Kleine, V., Kleusberg, E., Hanifi, A. & Henningson, D. S. (2019). Tip-vortex instabilities of two in-line wind turbines. In: Wake Conference 201922–24 May 2019, Visby, Sweden: . Paper presented at Wake Conference 2019; Uppsala University's Gotland Campus, Visby; Sweden; 22 May 2019 through 24 May 2019. Institute of Physics Publishing (IOPP), 1256(1), Article ID 012015.
Open this publication in new window or tab >>Tip-vortex instabilities of two in-line wind turbines
2019 (English)In: Wake Conference 201922–24 May 2019, Visby, Sweden, Institute of Physics Publishing (IOPP), 2019, Vol. 1256, no 1, article id 012015Conference paper, Published paper (Refereed)
Abstract [en]

The hydrodynamic stability of a vortex system behind two in-line wind turbines operating at low tip-speed ratios is investigated using the actuator-line method in conjunction with the spectral-element flow solver Nek5000. To this end, a simplified setup with two identical wind turbine geometries rotating at the same tip-speed ratio is simulated and compared with a single turbine wake. Using the rotating frame of reference, a steady solution is obtained, which serves as a base state to study the growth mechanisms of induced perturbations to the system. It is shown that, already in the steady state, the tip vortices of the two turbines interact with each other, exhibiting the so-called overtaking phenomenon. Hereby, the tip vortices of the upstream turbine overtake those of the downstream turbine repeatedly. By applying targeted harmonic excitations at the upstream turbine's blade tips a variety of modes are excited and grow with downstream distance. Dynamic mode decomposition of this perturbed flow field showed that the unstable out-of-phase mode is dominant, both with and without the presence of the second turbine. The perturbations of the upstream turbine's helical vortex system led to the destabilization of the tip vortices shed by the downstream turbine. Two distinct mechanisms were observed: for certain frequencies the downstream turbine's vortices oscillate in phase with the vortex system of the upstream turbine while for other frequencies a clear out-of-phase behaviour is observed. Further, short-wave instabilities were shown to grow in the numerical simulations, similar to existing experimental studies [1].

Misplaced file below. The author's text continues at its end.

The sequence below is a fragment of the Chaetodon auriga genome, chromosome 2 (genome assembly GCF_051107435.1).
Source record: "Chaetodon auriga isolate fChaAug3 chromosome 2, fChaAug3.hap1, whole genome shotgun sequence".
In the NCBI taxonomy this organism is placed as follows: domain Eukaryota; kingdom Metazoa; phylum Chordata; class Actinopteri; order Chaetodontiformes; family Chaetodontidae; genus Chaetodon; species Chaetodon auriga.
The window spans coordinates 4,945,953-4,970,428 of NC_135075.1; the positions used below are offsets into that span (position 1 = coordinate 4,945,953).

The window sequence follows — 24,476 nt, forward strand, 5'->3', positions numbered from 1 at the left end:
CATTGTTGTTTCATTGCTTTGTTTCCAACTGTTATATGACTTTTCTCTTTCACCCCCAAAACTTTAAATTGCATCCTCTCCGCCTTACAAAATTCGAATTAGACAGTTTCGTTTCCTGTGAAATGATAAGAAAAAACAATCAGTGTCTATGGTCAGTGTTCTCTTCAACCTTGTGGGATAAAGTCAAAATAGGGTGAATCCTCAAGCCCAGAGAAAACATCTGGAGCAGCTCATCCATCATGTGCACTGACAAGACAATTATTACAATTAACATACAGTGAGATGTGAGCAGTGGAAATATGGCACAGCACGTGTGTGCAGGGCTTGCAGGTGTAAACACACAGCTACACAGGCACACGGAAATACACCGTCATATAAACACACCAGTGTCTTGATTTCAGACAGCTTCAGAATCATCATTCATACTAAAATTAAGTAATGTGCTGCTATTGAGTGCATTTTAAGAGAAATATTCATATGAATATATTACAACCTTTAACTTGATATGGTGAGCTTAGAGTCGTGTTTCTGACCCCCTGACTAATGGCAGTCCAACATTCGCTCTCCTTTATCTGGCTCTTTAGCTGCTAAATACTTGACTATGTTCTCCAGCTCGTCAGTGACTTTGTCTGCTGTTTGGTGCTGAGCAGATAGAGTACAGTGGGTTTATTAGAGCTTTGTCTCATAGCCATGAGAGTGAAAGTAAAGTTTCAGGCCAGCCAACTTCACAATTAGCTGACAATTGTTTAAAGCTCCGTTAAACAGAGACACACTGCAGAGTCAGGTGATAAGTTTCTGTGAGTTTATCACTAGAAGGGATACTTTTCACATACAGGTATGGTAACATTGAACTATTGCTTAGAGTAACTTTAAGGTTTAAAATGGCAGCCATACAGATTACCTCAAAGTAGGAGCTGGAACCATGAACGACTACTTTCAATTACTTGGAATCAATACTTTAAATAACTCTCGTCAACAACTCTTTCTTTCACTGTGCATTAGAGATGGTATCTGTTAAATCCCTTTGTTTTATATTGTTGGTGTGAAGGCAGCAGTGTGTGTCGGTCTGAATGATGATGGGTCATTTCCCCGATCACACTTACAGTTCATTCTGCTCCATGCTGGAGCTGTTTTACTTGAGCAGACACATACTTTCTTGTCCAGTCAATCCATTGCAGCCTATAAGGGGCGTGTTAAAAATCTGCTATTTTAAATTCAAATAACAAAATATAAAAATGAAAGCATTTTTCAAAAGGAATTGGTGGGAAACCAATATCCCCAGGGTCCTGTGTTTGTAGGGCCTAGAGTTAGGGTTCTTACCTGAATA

Place, publisher, year, edition, pages
Institute of Physics Publishing (IOPP), 2019
Series
Journal of Physics: Conference Series, ISSN 1742-6588
National Category
Mechanical Engineering
Identifiers
urn:nbn:se:kth:diva-262574 (URN)10.1088/1742-6596/1256/1/012015 (DOI)2-s2.0-85070017009 (Scopus ID)
Conference
Wake Conference 2019; Uppsala University's Gotland Campus, Visby; Sweden; 22 May 2019 through 24 May 2019
Note

QC 20191024

Available from: 2019-10-24 Created: 2019-10-24 Last updated: 2019-10-24Bibliographically approved
Sasaki, K., Vinuesa, R., Cavalieri, A. V. G., Schlatter, P. & Henningson, D. S. (2019). Transfer functions for flow predictions in wall-bounded turbulence. Journal of Fluid Mechanics, 864, 708-745
Open this publication in new window or tab >>Transfer functions for flow predictions in wall-bounded turbulence
Show others...
2019 (English)In: Journal of Fluid Mechanics, ISSN 0022-1120, E-ISSN 1469-7645, Vol. 864, p. 708-745Article in journal (Refereed) Published
Abstract [en]